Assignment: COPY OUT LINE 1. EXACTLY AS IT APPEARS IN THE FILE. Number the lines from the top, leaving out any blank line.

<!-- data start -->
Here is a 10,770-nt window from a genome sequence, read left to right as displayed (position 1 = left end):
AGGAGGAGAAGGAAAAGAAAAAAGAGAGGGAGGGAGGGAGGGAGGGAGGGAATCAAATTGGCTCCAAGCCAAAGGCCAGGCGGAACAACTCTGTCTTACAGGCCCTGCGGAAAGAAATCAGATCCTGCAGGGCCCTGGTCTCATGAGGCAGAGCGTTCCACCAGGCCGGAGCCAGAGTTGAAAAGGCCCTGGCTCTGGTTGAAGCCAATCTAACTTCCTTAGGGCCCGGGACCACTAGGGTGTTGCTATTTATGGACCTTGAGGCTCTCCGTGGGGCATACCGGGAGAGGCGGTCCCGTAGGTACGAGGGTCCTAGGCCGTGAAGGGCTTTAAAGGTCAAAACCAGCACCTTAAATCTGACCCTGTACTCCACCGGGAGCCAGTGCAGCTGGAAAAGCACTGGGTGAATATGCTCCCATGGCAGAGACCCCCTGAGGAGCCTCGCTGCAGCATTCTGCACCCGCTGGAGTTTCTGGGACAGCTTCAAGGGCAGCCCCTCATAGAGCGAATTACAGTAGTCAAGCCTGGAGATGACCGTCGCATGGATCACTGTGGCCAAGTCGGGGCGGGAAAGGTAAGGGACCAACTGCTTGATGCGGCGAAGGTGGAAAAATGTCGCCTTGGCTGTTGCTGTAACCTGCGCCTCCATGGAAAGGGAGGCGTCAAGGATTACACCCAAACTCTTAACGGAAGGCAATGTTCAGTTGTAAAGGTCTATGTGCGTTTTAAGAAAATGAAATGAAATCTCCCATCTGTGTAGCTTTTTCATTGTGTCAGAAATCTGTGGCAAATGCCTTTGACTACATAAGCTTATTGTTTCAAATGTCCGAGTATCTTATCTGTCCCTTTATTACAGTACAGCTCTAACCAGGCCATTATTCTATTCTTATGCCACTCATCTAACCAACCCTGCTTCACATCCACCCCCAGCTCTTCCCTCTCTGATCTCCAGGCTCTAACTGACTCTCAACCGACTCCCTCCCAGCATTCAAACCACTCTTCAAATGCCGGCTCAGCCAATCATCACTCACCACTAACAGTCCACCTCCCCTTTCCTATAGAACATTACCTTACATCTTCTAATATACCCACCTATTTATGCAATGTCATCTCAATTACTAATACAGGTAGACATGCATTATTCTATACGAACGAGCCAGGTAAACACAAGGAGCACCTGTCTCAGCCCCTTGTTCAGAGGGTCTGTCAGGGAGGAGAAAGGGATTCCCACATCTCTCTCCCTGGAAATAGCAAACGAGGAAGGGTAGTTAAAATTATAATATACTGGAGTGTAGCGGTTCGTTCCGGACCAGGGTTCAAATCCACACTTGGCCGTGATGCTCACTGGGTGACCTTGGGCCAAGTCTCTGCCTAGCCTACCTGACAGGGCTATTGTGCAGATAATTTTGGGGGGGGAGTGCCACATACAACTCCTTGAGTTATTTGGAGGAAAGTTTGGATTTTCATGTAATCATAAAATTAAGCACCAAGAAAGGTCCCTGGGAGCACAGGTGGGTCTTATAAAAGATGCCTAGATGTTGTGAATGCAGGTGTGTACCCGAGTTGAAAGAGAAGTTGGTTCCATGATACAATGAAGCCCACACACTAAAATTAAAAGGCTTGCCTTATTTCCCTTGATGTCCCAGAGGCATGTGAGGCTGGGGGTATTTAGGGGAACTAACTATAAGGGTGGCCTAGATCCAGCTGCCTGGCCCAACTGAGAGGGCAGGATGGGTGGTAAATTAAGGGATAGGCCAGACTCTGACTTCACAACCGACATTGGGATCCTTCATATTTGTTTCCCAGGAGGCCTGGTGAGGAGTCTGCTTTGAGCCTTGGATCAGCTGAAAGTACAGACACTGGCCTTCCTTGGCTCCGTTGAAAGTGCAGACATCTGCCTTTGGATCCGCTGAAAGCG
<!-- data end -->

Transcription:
Here is a 10,770-nt window from a genome sequence, read left to right as displayed (position 1 = left end):